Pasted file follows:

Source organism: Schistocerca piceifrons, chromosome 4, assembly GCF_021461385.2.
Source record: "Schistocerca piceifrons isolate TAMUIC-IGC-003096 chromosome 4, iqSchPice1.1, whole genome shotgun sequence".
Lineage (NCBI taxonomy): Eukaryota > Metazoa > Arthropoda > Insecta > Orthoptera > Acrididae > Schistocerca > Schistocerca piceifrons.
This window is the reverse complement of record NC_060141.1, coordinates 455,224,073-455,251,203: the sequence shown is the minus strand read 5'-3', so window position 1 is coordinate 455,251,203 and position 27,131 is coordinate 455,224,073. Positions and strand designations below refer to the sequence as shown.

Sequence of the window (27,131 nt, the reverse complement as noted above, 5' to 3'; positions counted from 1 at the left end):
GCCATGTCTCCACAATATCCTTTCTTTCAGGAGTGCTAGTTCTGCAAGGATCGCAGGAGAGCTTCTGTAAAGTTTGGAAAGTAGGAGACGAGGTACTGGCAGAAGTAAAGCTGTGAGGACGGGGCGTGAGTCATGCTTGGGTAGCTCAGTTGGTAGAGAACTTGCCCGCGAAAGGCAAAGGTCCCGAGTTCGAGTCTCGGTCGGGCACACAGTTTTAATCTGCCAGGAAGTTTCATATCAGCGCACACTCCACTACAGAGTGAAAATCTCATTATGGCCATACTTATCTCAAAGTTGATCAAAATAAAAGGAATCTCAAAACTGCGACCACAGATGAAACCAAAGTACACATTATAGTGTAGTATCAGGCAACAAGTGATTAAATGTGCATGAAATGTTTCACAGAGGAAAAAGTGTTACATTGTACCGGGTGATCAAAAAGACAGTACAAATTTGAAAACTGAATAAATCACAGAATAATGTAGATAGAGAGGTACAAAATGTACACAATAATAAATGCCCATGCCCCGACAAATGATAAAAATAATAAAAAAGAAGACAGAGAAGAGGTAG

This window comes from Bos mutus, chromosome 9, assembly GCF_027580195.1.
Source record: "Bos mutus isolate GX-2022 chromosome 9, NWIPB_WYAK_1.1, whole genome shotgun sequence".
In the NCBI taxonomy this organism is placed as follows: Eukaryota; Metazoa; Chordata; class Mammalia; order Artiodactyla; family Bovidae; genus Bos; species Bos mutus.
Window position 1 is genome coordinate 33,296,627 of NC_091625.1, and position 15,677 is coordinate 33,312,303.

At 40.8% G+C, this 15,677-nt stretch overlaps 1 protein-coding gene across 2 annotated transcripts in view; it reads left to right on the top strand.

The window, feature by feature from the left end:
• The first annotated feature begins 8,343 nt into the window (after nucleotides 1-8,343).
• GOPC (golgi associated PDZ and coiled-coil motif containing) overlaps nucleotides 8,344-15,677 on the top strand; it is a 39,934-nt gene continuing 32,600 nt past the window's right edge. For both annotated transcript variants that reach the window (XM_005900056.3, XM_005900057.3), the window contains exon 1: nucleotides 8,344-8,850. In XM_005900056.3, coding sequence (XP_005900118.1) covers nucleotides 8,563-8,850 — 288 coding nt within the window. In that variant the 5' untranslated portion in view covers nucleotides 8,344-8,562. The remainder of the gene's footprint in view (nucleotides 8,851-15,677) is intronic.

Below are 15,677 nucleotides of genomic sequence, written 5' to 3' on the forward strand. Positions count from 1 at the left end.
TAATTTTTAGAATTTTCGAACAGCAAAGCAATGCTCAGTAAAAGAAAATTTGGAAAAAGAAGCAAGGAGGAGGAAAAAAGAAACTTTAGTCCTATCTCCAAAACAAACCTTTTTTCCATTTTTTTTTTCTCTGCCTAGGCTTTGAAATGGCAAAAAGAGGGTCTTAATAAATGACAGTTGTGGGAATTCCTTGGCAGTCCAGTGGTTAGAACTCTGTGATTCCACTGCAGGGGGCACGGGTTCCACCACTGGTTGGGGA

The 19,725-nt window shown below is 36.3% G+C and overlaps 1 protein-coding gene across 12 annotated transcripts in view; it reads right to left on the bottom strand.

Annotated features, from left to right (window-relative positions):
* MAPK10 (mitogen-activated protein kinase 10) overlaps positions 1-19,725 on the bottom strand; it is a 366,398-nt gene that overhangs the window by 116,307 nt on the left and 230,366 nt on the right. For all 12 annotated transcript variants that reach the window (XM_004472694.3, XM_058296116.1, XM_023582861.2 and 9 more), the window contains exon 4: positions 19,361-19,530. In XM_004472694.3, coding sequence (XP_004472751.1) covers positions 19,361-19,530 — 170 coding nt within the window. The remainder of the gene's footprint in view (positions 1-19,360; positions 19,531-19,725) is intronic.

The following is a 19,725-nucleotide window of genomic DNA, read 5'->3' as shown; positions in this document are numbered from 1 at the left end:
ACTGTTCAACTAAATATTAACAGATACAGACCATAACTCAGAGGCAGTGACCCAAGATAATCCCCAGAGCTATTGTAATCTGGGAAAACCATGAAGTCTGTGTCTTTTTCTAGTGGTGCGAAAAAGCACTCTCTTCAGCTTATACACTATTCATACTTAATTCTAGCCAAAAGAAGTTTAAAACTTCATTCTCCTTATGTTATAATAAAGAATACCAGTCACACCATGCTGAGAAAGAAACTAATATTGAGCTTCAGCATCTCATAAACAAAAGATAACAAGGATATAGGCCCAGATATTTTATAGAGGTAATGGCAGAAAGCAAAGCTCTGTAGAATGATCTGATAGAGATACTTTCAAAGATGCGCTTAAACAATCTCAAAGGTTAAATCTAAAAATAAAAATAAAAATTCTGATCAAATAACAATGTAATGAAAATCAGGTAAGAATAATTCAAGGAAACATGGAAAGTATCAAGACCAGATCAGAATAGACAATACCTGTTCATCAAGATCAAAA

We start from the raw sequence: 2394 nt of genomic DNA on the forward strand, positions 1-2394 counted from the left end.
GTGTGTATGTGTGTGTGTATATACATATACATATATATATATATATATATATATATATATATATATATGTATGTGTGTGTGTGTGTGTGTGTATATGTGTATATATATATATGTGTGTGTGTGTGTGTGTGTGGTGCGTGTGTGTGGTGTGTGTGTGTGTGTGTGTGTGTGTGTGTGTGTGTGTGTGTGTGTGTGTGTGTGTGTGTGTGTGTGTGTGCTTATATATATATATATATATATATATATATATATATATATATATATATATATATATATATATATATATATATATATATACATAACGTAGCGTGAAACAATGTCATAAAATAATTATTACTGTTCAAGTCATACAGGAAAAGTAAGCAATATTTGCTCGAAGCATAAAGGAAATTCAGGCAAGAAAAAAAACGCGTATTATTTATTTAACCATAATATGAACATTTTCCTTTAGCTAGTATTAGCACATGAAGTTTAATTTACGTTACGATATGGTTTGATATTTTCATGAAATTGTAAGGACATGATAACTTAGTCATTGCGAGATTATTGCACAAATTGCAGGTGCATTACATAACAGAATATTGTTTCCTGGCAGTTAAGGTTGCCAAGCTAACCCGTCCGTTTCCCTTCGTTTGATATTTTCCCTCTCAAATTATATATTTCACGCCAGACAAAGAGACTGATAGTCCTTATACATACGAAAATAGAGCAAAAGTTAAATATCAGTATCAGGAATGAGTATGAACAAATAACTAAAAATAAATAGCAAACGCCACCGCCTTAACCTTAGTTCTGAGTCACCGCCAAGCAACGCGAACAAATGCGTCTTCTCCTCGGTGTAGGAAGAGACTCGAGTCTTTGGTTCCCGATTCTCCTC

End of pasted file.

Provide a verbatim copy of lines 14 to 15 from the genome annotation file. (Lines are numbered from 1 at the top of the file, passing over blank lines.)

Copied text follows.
• GOPC (golgi associated PDZ and coiled-coil motif containing) overlaps nucleotides 8,344-15,677 on the top strand; it is a 39,934-nt gene continuing 32,600 nt past the window's right edge. For both annotated transcript variants that reach the window (XM_005900056.3, XM_005900057.3), the window contains exon 1: nucleotides 8,344-8,850. In XM_005900056.3, coding sequence (XP_005900118.1) covers nucleotides 8,563-8,850 — 288 coding nt within the window. In that variant the 5' untranslated portion in view covers nucleotides 8,344-8,562. The remainder of the gene's footprint in view (nucleotides 8,851-15,677) is intronic.

Below are 15,677 nucleotides of genomic sequence, written 5' to 3' on the forward strand. Positions count from 1 at the left end.